Eye For Film >> Movies >> Shelter From The Storm: A Concert For The Gulf Coast (2005) Film Review
Shelter From The Storm: A Concert For The Gulf Coast
Reviewed by: Angus Wolfe Murray
During the time that George W Bush was relaxing at the ranch and dead bodies lay untouched in the fetid waters of New Orleans, after Katrina's fury had passed, the privileged classes of Hollywood and the celebrity music world consolidated their considerable energies to organise a concert for the victims of the hurricane. It was not an act of political expediency against an administration that didn't seem to care, but a humanitarian response to the worst natural disaster in North American history.
Well, it turns out to be a DVD - £2 of every sale goes to the American Red Cross and The Salvation Army - rather than a concert, and a telethon, manned (and womanned) by the likes of Jimmy Smits, Jack Nicholson, Jennifer Aniston and Dennis Quaid. A-list actors speak with humility straight to camera in a simple studio setting - no frills. They ask for help and the best - Jack Black, Cameron Diaz, Chris Rock - do not appear to be relying on a saccharine-soaked script, but talk from anger, the heart or desperation at the appalling state of things on the Gulf Coast. Morgan Freeman is eloquent; Bruce Willis is macho-lite and low key; Julia Roberts is respectfully unglamorous. For them it is a performance, sensitively delivered and naturally well meaning.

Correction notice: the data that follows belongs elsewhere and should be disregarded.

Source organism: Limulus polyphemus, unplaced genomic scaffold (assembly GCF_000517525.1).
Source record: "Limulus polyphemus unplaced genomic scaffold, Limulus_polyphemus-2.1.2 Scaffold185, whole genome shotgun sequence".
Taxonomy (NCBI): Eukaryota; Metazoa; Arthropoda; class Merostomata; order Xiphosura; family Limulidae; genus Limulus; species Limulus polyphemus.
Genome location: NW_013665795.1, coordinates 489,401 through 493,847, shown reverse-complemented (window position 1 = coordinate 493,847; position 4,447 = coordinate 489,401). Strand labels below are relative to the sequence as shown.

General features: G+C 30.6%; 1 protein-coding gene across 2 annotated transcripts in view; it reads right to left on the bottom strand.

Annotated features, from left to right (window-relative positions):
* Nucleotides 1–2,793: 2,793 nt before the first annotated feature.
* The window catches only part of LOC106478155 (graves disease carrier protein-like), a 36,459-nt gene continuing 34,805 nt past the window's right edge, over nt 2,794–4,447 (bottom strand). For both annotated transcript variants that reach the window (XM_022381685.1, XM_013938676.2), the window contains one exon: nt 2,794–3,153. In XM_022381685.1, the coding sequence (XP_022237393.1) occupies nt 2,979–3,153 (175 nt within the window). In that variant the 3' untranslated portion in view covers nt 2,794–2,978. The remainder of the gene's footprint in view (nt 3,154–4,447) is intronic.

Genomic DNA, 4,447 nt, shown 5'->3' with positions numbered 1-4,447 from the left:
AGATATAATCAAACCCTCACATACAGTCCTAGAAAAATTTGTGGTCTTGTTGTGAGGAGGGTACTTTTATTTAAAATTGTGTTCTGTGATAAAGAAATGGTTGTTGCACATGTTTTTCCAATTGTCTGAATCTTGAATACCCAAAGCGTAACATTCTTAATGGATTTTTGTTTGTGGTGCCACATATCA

What this charity event lacks is what Down From The Mountain, the concert in Nashville to celebrate the filming of the Coens' O Brother, Where Art Thou? had in spades - a raw, live, unchoreographed enthusiasm. The musical numbers are played in badly lit, purple draped spaces, without an audience. The atmosphere is created briefly by the performers, but you can feel how much they miss the feedback from the fans.
Maria Carey is overwhelmed by a massive gospel choir; Rod Stewart tries in vain to out blues a black quintet; Neil Young, dressed like a preacher man and suddenly looking ancient, sings a sentimental religious ballad VERY slowly.
Paul Simon, alone with an acoustic, sings Take Me To The Mardi Gras and it's beautiful. Garth Brooks duets with three famous country stars (The Dixie Chicks?) and they are just havin' the bestest good time. The song's great, too.
If you have any doubts about buying this DVD and supporting the cause, they will disperse like the morning mist when you watch U2, accompanied by a dangerously sexy Mary J Blige. This is what rock'n'roll is all about. The trouble is they open the show and there's nothing that follows to touch them.Reviewed on: 07 Dec 2005
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